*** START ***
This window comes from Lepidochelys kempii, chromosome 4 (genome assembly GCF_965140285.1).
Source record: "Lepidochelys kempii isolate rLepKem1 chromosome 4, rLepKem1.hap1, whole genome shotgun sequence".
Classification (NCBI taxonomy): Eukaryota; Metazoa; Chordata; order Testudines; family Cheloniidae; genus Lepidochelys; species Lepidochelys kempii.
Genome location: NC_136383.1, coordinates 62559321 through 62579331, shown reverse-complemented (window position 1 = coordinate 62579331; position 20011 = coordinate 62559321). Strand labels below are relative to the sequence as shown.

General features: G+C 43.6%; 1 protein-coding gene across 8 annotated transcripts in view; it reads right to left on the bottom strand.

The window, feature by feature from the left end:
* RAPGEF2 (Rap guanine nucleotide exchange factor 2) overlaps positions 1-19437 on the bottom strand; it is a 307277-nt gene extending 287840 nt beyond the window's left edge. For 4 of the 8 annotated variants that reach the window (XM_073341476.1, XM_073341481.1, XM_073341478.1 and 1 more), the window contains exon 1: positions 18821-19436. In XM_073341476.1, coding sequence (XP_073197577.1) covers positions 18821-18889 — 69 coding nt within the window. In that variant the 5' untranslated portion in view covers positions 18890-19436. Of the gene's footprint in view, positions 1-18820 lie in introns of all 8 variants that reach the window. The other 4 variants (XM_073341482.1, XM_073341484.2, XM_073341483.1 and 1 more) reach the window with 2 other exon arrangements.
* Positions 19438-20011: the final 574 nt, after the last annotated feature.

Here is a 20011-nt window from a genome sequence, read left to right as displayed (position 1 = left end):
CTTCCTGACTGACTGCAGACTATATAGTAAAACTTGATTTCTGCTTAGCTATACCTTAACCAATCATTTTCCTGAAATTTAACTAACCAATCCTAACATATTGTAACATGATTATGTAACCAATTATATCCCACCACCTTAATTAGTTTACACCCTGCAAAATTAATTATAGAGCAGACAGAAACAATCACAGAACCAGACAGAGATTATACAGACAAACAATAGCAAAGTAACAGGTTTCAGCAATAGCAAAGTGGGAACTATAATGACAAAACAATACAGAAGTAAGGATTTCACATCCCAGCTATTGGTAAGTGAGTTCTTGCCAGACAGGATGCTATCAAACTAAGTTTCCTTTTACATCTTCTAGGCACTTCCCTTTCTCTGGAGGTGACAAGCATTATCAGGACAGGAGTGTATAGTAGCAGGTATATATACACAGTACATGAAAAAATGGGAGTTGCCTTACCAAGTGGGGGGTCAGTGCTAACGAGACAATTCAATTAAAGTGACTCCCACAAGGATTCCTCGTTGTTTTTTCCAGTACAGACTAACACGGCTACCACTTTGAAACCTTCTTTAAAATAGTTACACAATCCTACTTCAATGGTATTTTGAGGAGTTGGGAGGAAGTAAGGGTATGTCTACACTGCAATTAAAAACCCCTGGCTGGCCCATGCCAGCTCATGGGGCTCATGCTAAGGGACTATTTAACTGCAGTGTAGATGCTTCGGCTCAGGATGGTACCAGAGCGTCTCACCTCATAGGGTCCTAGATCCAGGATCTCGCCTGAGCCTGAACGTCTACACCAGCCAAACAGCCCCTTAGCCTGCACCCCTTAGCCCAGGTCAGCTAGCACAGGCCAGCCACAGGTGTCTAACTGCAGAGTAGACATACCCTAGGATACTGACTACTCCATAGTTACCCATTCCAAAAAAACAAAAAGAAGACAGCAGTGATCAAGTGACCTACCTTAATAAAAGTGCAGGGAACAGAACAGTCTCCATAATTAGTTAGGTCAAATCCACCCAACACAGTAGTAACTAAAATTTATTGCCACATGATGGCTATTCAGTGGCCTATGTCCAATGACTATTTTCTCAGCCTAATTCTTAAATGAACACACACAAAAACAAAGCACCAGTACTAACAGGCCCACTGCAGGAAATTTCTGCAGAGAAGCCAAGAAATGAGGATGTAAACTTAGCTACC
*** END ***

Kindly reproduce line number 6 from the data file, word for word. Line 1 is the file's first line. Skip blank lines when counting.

The window, feature by feature from the left end: